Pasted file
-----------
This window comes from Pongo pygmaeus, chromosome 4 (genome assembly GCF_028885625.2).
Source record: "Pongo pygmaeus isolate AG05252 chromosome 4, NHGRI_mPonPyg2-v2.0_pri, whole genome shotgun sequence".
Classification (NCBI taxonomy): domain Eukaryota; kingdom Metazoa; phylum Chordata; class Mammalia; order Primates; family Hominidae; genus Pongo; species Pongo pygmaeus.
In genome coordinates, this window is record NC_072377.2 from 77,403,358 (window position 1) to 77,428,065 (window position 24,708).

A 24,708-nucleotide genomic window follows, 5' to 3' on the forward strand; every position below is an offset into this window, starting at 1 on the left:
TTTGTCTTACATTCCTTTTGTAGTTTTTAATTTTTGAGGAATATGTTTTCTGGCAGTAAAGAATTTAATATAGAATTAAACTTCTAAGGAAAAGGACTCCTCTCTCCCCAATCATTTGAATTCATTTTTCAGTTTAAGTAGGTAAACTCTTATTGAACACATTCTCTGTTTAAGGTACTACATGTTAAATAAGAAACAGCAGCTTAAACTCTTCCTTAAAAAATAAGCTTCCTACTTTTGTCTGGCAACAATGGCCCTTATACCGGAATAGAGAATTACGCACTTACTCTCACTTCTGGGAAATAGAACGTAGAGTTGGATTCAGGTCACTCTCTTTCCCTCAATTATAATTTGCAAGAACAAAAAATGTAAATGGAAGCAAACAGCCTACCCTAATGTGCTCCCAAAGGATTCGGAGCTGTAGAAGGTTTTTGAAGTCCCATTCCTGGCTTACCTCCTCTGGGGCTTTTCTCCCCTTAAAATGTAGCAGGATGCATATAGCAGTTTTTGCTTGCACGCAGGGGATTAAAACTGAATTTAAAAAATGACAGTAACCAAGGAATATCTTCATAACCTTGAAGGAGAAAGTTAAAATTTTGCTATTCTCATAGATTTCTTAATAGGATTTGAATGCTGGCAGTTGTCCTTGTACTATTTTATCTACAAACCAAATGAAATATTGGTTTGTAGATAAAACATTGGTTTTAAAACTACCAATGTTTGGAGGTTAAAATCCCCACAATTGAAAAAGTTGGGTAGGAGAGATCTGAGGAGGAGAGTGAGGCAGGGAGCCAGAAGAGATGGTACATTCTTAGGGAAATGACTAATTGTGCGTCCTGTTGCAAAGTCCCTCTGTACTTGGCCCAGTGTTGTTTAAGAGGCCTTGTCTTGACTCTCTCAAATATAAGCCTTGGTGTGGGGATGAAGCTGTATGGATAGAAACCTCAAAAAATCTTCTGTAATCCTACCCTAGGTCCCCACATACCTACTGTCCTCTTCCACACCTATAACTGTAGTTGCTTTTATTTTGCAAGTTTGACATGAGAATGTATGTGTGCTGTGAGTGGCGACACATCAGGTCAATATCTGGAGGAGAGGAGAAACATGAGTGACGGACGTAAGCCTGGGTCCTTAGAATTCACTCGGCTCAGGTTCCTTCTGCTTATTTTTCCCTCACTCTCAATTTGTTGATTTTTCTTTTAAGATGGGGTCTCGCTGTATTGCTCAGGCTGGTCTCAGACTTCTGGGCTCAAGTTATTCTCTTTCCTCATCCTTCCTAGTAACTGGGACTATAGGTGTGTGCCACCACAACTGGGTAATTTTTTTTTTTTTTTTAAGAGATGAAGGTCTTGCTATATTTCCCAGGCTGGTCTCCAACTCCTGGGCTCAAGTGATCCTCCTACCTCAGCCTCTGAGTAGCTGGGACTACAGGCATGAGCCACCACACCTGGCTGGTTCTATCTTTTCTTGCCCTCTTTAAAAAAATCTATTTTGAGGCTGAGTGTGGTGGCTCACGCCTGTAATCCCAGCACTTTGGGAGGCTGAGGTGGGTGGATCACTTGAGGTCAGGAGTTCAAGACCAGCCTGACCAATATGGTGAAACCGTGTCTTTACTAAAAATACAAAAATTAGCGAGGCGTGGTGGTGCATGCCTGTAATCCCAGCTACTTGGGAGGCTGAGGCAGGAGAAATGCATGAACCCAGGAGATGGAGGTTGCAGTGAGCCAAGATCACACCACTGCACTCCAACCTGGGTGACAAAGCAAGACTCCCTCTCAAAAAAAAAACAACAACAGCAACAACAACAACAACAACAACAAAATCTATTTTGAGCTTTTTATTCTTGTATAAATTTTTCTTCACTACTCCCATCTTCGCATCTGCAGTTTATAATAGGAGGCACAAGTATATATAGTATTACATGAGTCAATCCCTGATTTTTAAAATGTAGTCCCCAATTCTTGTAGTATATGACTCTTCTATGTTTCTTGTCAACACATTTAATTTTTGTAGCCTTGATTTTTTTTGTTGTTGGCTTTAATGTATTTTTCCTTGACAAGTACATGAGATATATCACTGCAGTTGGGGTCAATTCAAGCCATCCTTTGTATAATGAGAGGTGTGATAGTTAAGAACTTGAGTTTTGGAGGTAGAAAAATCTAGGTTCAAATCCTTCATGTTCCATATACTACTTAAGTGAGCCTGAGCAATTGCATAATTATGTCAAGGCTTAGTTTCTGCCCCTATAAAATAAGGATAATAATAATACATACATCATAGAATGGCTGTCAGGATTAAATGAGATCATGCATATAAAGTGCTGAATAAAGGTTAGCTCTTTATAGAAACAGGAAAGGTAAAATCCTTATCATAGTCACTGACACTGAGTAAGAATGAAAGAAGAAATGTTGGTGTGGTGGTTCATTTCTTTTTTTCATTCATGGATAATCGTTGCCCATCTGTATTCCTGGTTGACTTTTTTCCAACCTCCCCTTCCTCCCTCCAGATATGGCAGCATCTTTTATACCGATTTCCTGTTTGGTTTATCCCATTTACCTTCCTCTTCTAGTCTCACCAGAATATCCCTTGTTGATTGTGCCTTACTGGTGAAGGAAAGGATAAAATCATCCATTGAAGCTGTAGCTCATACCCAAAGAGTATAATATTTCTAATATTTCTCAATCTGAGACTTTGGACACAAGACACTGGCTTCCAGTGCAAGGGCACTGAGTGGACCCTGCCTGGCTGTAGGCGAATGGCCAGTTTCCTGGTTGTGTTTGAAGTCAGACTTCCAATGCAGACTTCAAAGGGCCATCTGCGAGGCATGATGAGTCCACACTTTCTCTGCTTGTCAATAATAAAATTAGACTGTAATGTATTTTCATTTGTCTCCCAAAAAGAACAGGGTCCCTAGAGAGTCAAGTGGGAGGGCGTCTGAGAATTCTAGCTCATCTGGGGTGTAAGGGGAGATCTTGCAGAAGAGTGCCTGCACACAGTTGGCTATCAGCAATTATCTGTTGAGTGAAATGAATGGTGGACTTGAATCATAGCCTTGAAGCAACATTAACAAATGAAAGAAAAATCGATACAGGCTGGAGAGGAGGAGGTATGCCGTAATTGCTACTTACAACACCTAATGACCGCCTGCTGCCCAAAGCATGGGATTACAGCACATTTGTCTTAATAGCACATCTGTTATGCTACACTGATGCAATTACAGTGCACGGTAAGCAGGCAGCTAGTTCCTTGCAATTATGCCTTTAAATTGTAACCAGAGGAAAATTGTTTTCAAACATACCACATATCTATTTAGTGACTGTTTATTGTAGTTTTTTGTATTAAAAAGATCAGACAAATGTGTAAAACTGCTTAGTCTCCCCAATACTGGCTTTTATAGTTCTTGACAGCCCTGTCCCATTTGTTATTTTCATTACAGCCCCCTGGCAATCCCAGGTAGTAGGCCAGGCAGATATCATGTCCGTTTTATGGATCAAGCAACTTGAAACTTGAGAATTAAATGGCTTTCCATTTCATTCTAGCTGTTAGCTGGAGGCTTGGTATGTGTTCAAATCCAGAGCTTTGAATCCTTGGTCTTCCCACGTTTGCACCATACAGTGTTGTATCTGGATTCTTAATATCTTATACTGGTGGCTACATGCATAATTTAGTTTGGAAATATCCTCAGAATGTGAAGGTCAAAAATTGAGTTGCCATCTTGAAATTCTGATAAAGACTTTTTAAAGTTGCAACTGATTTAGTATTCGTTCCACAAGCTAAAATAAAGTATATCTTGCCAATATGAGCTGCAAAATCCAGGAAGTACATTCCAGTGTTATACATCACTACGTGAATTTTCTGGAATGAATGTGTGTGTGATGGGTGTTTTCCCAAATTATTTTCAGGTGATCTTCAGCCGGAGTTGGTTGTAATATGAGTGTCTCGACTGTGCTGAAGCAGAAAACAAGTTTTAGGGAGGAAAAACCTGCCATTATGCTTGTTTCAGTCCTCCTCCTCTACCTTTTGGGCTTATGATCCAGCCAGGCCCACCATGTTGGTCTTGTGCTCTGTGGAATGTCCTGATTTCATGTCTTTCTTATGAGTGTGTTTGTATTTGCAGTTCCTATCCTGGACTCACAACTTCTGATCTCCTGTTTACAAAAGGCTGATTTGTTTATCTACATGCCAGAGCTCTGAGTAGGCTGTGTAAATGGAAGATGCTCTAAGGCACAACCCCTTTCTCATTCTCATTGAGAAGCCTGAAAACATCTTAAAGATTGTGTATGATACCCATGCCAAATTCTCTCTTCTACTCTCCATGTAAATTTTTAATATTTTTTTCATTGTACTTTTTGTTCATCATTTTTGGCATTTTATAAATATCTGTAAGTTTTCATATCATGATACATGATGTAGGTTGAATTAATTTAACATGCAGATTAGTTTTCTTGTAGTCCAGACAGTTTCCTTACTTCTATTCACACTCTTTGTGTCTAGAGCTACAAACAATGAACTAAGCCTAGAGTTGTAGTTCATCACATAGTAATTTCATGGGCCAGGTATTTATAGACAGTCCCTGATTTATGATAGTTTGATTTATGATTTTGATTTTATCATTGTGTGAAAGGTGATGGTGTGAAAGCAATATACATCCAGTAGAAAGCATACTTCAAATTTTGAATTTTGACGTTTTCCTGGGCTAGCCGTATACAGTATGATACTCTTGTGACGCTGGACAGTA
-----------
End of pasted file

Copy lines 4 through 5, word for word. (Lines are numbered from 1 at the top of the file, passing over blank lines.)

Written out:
In genome coordinates, this window is record NC_072377.2 from 77,403,358 (window position 1) to 77,428,065 (window position 24,708).

A 24,708-nucleotide genomic window follows, 5' to 3' on the forward strand; every position below is an offset into this window, starting at 1 on the left: